July 13, 1916 [SBDN]: “Captain Ira Eaton of the launch Sea Wolf has completed arrangements for summer visitors at Santa Cruz Island by erecting a most complete camp. Already visitors are flocking that way. The fishing is said to be unusually fine.”

July 24, 1916 [SBDP]: “Captain Ira K. Eaton took a party of forty young people to Fry’s Harbor Saturday night on the Sea Wolf. A dance was enjoyed there and return was made the same evening.”

August 3, 1916 [SBDN]: “Porpoise hunting promises to be real ‘honest to goodness’ and exciting sport to be developed in the Santa Barbara channel. Captain Ira Eaton will start out on the first hunt about the middle of next Barbara sportsmen. Porpoise are now plentiful in the channel and the Captain reports that he has not made a trip across in the last few weeks when the boat has not passed through two or more schools of the big fish. It will be porpoise hunting — not fishing. A hand-thrown harpoon attached to 1500 feet of the stoutest kind of line and with a couple of kegs attached as floaters in case the big fish gets away from the rod, will be used. Captain Eaton has been practicing lately with a gaff and has hit several fish so that he believes it will be possible to strike the porpoise, which run close to the boat, for awhile, after a school of the big fish have been struck. The fish in the Santa Barbara Channel that are called porpoise are more correctly named seahogs, from the long piggish snout that is characteristic of them. They are not the true porpoise nor are they the dolphins that some people call them. A good specimen weighs about two hundred pounds and is one of the strongest pulling and fastest swimming fish known. Captain Eaton believes that the first few porpoise hit will get away with 1500 feet of line before the hunters learn how to handle the fast swimmers. Where porpoises are caught in any numbers the oil is valuable and the hide may be made into razor straps and other articles. The harpoon used is a small affair that hardly penetrates the fat of the fish. The skin is, however, tough enough to hold the strain when the barb opens the fat.”

November 1, 1916 [SBMP]: “Shipments of crawfish, smelt, and fat cattle came from the islands by various routes. The launch Eagle arrived from a tour of the crawfish camps with eighteen crates of these California lobsters, a shipment somewhat better than average since the season opened…”

December 30, 1916 [SBMP]: “Yesterday, the big fish day of the week, saw a veritable fish famine in the local markets. No local fish has come in for about a week… Captain Maglio of the Eagle is expected from the islands this morning with the crawfish from the camps there, but there is not much hope that his cargo will afford material relief in the present shortage, as there is a disquieting rumor that a number of island camps have lost their traps in the gale that has been raging for the past few days.”

August 6, 1917 [SBDNI]: “Fishermen, both wharf and deep-sea, place Sunday as one of the best fishing days this year. The catches made were unusually large and of the finest fish. This morning the fishing boat Veritas Unitas came in with 2500 green-backed mackerel. A record was also made by the fishing boat Eagle. The Eagle came in this morning with over five tons of halibut.”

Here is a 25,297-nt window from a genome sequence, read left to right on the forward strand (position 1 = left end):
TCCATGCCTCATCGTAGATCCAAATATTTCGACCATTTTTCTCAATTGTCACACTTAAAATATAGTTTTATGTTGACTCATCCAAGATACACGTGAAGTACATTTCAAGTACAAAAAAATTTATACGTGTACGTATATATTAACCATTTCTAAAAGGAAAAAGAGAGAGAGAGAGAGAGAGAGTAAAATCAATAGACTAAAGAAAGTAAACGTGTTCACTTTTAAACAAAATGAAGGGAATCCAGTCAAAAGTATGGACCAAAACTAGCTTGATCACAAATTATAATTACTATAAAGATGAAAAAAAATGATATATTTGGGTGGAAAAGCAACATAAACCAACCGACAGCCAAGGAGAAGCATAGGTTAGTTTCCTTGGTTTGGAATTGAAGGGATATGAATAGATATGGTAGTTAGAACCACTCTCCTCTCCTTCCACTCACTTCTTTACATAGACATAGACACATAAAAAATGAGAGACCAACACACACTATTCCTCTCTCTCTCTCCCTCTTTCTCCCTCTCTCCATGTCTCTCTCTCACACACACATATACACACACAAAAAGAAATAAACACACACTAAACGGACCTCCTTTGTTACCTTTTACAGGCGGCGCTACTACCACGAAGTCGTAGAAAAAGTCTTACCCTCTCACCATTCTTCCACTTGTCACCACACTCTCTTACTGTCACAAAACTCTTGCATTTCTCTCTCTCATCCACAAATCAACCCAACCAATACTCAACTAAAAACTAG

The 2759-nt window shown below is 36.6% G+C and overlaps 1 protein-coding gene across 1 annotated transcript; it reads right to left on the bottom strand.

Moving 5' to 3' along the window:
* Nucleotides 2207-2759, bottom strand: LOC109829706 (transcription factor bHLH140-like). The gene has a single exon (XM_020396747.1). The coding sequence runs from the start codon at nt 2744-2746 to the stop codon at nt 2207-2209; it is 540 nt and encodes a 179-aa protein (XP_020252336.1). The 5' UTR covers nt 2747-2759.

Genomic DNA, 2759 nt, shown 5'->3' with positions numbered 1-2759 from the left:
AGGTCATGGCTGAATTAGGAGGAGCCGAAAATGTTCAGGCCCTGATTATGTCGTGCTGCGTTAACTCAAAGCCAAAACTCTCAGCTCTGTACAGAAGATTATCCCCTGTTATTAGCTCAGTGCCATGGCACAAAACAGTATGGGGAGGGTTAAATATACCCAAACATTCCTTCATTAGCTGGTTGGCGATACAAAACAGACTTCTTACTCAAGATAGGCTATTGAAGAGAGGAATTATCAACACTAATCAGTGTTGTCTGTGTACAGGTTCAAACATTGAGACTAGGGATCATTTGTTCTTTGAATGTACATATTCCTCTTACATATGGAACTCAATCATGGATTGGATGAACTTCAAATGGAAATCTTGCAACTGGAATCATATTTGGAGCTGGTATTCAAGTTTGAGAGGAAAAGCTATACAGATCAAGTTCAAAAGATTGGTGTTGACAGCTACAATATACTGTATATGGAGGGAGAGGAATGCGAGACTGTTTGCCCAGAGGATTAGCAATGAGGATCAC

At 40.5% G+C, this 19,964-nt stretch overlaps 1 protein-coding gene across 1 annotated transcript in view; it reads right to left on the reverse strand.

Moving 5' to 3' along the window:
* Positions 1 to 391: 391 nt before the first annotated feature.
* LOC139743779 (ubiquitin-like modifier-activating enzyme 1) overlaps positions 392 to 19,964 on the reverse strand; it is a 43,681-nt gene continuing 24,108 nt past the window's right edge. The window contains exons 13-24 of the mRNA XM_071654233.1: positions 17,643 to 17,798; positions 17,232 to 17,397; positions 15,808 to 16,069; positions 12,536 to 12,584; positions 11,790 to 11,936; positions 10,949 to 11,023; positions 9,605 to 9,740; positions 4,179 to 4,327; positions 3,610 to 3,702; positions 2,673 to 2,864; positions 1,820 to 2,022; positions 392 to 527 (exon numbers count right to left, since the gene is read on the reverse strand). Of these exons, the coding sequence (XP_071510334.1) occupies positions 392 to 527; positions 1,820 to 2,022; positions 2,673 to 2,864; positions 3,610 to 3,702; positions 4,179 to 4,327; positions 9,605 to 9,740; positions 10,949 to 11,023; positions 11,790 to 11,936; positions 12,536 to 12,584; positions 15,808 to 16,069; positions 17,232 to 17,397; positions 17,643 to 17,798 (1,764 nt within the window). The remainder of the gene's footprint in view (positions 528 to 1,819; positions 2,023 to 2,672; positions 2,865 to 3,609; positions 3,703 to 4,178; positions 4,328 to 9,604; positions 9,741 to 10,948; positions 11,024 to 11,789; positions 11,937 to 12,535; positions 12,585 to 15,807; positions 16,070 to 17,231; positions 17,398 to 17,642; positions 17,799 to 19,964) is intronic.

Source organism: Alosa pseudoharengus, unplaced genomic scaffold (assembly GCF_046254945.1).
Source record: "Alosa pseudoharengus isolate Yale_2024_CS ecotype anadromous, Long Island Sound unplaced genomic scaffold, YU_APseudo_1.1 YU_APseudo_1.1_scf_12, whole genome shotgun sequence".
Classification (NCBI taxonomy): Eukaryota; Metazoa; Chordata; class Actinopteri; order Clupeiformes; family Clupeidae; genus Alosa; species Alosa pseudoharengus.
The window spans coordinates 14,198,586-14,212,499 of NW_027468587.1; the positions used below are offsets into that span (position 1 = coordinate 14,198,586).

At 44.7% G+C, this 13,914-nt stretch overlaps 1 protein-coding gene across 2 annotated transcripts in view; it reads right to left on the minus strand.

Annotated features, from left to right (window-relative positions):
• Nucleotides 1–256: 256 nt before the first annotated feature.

September 2, 1917 [SBMP]: “Larco and Company's three boats, the Eagle, Seal and Santa Ana, were yesterday chartered to a San Pedro cannery to carry fuel oil to supply this company's boats engaged in hauling the fish to the cannery during this run of albacore, the continuance of which is entirely uncertain. It might last for several weeks yet, and it might end within a few days.”

October 20, 1917 [SBDN]: “Youth drowned in windswept ocean. Launch Marguerite founders off Anacapa and Bryan Schafer is lost. Bryan Schafer, 20 years old, a native of Santa Barbara, was drowned Wednesday morning when a fishing boat, the launch Marguerite, foundered off Anacapa Island, during the terrific windstorm that swept the ocean and sections of the mainland. Schafer’s companion, Jack Carrillo, owner of the boat, saved his life only after a hard battle with the sea, when he swam for seven hours, finally reaching Hungry Man’s Harbor on Santa Cruz Island, seven miles distant from the scene of the disaster. Jack Carrillo reached home late last night, and this morning broke the news to the bereaved mother of the drowned boy, Mrs. Minnie Schafer, who lives at 417 Santa Barbara Street. How young Carrillo lived through the thrilling battle with the sea he does not know. His face, hands and body bear the gashes and bruises that mutely testify to the hard fight and frightening ordeal through which he went. At the home of his parents, Mr. and Mrs. H. L. Morrow, at 121 Anacapa Street, the young fisherman told the story of his remarkable experience… ‘So I swam on. At first I thought I wanted to die too, but almost without thinking I swam and swam, and for three hours or more I fought with the storm and sea. I could not go back to Anacapa, for the storm was driving me toward Santa Cruz Island. Finally after nine hours or more since the boat sank under us, I pulled myself up on the rocks of Hungry Man’s Harbor. I could hardly put one hand before the other, in dragging myself forward. I was picked up time and again by the swells and hurled helpless about, and cannot understand how I escaped being dashed to death on the rocks. Finally I began to call for help. My calls were heard at H. W. Tom’s fishing camp. Mr. Tom fishes for Larco. He came down to the shore and helped me to his camp. There I was given hot coffee and something to eat, and remained with him until the fishing smack Eagle arrived yesterday. On the Eagle I came to town…”

June 21, 1919 [SBMP]: “The fishing boats Eagle and Santa Ana arrived in port yesterday with about three tons of halibut. The roughness of the channel waters continues to interfere with the industry.”